The Kurds often show strength and will to resolve problems when they are united, but the current circumstance is not conducive to achieving unity. On 19 July 2020, the PUK bloc announced a boycott of the Region's Parliament, and its media apparatus began to launch wide campaigns against the KDP which maintains the posts of the Region’s President and Prime Minister. A few days ago, the regional president Nechirvan Barzani succeeded in persuading the PUK bloc to return to Parliament, but it was a cosmetic return. There are no signs of a comprehensive settlement of the differences between the two Kurdish parties despite their awareness of the difficult stage the Region is going through and their need more than ever to unite and work together.

On the other hand, Baghdad finds itself reluctant to enter into a serious dialogue with the Region due to the Kurdish divisions that make it difficult to obtain a unified Kurdish position. The federal government does not want to conclude a comprehensive and decisive agreement as it plans in light of the current divisions.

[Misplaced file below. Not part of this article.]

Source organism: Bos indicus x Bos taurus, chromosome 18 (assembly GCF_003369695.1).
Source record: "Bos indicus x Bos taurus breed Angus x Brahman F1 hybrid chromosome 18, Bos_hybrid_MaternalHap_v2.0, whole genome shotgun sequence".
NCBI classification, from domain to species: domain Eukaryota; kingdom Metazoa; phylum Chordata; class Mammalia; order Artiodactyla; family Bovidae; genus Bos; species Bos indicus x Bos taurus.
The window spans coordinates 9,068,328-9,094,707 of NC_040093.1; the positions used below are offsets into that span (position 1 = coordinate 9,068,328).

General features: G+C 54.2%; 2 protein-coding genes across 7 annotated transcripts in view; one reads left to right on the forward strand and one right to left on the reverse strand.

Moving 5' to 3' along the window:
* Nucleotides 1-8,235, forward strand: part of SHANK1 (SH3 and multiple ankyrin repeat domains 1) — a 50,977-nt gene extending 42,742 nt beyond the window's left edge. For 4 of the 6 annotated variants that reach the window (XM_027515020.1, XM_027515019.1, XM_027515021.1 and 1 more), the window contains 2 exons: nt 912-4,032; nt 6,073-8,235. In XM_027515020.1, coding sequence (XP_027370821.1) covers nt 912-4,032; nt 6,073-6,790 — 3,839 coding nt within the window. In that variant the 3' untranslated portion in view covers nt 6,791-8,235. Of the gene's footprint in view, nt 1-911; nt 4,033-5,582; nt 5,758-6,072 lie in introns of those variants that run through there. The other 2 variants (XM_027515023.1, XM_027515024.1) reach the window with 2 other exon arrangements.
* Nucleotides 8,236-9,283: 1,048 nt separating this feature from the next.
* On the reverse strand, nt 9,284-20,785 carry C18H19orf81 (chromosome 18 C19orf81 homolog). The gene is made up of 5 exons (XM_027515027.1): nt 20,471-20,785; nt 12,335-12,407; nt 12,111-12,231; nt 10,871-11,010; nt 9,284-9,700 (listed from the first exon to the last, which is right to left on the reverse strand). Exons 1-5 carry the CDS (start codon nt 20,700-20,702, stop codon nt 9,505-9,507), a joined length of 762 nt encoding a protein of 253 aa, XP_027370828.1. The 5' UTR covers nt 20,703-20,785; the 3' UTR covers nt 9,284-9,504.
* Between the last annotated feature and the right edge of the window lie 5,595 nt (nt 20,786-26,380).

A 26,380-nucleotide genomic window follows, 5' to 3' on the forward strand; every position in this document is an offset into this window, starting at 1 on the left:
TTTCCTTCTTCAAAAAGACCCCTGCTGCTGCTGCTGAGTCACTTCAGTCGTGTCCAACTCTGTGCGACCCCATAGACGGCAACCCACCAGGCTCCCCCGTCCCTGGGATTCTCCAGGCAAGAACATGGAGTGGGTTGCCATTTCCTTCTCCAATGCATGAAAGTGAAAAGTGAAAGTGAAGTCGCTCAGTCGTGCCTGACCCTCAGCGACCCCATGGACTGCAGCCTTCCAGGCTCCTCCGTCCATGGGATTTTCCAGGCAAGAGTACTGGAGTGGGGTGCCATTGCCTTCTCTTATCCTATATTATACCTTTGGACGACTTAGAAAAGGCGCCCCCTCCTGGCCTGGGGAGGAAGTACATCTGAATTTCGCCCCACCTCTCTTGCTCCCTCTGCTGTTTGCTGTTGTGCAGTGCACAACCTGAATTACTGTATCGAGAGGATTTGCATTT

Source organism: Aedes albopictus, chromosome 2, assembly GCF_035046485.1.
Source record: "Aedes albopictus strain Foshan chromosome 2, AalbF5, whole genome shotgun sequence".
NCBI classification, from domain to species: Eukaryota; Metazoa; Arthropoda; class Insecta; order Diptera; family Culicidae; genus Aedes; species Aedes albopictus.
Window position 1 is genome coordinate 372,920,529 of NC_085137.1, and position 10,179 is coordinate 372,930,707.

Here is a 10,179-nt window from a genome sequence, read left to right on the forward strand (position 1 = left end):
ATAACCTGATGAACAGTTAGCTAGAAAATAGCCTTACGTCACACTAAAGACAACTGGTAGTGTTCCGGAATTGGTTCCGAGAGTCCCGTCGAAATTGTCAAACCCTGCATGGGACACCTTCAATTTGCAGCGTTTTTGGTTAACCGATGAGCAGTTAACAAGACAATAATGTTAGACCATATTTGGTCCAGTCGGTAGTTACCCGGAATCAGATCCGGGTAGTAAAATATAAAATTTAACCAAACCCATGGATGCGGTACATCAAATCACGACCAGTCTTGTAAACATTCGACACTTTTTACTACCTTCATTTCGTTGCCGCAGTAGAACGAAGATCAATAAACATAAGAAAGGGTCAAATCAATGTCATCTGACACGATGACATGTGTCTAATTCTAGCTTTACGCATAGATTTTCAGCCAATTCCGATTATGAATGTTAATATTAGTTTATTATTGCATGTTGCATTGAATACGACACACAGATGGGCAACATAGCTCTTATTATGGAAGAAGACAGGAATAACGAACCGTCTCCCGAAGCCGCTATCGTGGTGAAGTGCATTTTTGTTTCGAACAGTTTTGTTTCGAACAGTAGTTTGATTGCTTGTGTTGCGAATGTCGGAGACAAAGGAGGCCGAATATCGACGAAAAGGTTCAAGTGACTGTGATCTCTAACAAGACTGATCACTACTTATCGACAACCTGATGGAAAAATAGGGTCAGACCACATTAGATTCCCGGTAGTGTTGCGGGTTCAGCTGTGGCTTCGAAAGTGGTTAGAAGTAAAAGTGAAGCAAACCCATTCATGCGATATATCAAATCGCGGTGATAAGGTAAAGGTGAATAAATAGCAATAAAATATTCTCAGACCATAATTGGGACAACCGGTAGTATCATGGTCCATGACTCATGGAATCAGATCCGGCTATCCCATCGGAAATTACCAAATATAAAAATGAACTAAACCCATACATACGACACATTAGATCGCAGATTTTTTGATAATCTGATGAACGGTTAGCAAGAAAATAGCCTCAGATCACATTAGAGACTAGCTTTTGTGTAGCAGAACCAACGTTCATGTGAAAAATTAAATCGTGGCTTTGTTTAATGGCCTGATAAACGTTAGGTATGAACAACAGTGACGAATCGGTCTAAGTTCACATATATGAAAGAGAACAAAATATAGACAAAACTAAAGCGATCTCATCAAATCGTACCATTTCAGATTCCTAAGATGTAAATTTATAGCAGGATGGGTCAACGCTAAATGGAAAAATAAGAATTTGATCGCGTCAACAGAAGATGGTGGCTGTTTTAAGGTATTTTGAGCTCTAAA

The other problem in the Kurdistan Region is the new generation of Kurdish leaders emerging at the level of Kurdish political decision-making. Masoud Barzani resigned as the Region’s President, and his nephew Nechirvan Barzani is the President of the Region, while Masoud’s son is the Prime Minister, both of whom belong to the third generation of Kurdish leaders, a generation that has no experience in dealing with Baghdad and immerses itself in the idea of ​​independence.

On the other hand, the PUK witnessed similar developments. While the deep disagreement between the PUK’s divided wings was expected to be resolved after the death of its founder Jalal Talabani through internal elections that took place early 2020 after a long wait, the Talabani family assumed sole leadership of the PUK through a joint presidency between Talabani’s son Bafel and the family friend Lahur Sheikh Jangi, both of whom also belong to the third Kurdish generation, with no political experience; indeed, they do not even speak Arabic.

President Barham Salih felt wronged and betrayed after he obtained promises from Bafel to support him for the leadership of the PUK. While Saleh tries to achieve progress in the Kirkuk file and correct the conditions in the city, he does not want this to be counted in favour of his party in the city, which is considered a main stronghold of the PUK, while the new PUK leadership does not have experience in resolving the Kirkuk issue with Baghdad without going through President Salih.